Supplement to Color
Color Science – Some Complexities
In this section, we will take note of some introductory points about color science. At the end of the section, there are some references that should be of help to the student of color.
In 1988, C.L. Hardin published a book that was a landmark in the philosophy of color. The book was entitled Color for Philosophers, and was significant in bringing to the attention of philosophers the enormous amount of progress that has been made in color science, particularly in the realm of color vision. Until then, many philosophers writing on color, had made do with a small number of well-worn examples. Since then, the philosophy of color has, in general, been much more well-informed. Hardin’s book, upgraded in 1993, is still a good introduction to the subject, but more recently, Hardin has published another article, “More Color Science for Philosophers” (2014), that describes considerable progress that has been made since (and the difficulties that remain).
Color science is a flourishing field of science, with a long history that goes back to Newton (and Descartes and Boyle), and includes such famous figures as Young, Maxwell, Helmholtz, and Hering. While there has been widespread doubt about the existence of color as a physical reality, this has not stopped the growth of an enormous amount of research into color: into the mechanisms underlying color vision, into ways of specifying the ways colors appear, and into constructing systems to order colors. While much of this research has been directed at human color vision, there has been a growing amount addressing animal color vision. In other words, no one doubts that there is such a thing as color vision.
One line of research focuses on the chemistry and physics of color. This includes the study of how the material properties of physical bodies alter the composition of the light they transmit or reflect or emit or scatter, and of the character, and composition, of the light involved. These causes, as Nassau points out, are many and varied. He refers to an “informal classification [that] … has some 14 category of causes” (Nassau 1983: 3). Much of the research in color science, however, is devoted, directly or indirectly, to color perception, and to studying the complex physiological and neurological mechanisms underlying color vision.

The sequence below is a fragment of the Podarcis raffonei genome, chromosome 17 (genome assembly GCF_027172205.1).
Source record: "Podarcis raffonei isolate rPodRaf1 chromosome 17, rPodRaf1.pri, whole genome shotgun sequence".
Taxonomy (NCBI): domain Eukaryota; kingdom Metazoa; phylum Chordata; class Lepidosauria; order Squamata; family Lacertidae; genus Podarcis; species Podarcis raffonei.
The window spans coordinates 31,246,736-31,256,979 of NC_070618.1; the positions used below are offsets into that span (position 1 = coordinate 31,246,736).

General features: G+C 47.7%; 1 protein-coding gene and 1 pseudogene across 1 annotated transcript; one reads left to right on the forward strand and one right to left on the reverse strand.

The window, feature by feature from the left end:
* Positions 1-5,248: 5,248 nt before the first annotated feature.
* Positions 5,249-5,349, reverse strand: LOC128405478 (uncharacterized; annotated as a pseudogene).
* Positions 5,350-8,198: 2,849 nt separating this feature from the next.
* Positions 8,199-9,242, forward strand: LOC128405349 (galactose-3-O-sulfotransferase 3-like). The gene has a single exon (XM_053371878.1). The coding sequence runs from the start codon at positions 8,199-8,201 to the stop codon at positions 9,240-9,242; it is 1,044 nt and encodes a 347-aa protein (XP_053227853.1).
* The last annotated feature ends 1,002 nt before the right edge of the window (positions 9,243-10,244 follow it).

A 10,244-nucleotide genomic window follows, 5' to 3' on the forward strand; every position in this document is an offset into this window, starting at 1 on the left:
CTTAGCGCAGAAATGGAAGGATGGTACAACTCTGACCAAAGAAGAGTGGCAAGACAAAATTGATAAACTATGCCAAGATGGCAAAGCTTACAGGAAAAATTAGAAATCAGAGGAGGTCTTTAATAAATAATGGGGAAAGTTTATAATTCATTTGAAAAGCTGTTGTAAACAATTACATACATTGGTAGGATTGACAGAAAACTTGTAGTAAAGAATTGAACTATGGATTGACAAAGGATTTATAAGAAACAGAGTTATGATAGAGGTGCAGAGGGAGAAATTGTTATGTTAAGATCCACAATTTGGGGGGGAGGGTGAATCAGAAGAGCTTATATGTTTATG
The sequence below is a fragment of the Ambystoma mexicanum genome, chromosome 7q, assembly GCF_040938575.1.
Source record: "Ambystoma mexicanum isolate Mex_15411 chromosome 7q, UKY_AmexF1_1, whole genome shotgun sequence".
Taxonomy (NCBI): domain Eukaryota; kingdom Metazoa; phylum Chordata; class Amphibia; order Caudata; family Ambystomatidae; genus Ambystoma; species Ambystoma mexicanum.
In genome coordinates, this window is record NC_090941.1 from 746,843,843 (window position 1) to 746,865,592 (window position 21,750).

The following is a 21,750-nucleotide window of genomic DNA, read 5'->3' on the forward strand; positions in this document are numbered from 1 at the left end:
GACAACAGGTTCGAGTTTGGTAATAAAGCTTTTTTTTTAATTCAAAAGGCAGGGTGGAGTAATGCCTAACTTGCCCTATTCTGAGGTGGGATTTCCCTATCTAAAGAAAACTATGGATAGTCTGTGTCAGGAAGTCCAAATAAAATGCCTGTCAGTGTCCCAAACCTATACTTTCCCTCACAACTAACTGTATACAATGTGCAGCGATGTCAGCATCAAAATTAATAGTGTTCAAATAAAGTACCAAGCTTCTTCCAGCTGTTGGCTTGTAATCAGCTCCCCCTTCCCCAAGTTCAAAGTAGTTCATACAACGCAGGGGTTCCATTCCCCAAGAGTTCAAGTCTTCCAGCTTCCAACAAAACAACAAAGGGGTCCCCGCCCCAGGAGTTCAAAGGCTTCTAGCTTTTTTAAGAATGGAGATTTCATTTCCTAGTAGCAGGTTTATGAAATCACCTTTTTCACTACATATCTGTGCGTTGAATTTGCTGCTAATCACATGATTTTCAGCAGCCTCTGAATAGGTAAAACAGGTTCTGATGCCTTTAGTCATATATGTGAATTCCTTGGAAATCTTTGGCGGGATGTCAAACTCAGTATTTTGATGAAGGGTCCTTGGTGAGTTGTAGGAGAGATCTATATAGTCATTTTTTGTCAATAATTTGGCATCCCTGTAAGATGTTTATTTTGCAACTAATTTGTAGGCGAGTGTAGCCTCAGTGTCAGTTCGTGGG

One important area of study has to deal with the construction of color spaces, which are spaces for ordering the colors systematically. There are different spaces constructed for different purposes (see Kuehni 2003, 2010). One type of color space is dealt with in the field of colorimetry, which is a branch of color science concerned with “measuring” color, which means specifying numerically the color of visual stimulus (either a light or an object). We do this, in the simplest case, by specifying the mixture of three reference lights that match the stimulus (i.e., appear the same), under specific viewing conditions, and illumination.
Central types of color space are psychological color systems, i.e., of ways of ordering, in a systematic fashion, the range of colors—colors as perceived—in a three-dimensional coordinate system, within which each possible perceived color can be represented as a single point with a unique position. It is important to note that there are different systems that have been constructed. For one thing, different dimensions are used, depending on the way in which color appears. Colors as properties of surfaces, in general, have a different mode of appearance from colors as properties of volumes such as wine, and yet again from that for film color or aperture color (the color of an object or light source viewed through an aperture in a reduction screen). These different modes of appearance suit different dimensions of color. For aperture or film colors, and light sources, the dimensions are hue, saturation and brightness; for surfaces, the dimensions are hue, chroma and value (lightness)—Munsell—and hue, chromaticness and whiteness/blackness—Swedish Natural Color System (NCS).
A wide range of psychological phenomena related to color perception has been studied. Many concern the conditions of perception, e.g., the field in which color-constancy, simultaneous contrast, the effects of various backgrounds on color perceptions, and so on, are examined, and competing explanations debated. One striking phenomenon is the existence of certain surface colors—contrast colors—. Contrast colors are colors whose appearance depends essentially on contrast effects. They include many of the common everyday colors: brown, olive, pure white, pure black (for discussion, see Cohen 2009: 23). Another important discovery has been the extent of the variation there is, among normal color perceivers, in the perception of specific shades of color. Some reference should also be made to the growing literature on color constancy, a topic which, for many of us, is very puzzling. For an excellent recent survey, see W. Wright, 2013. See also Matthen 2010 and D.H. Brown 2014.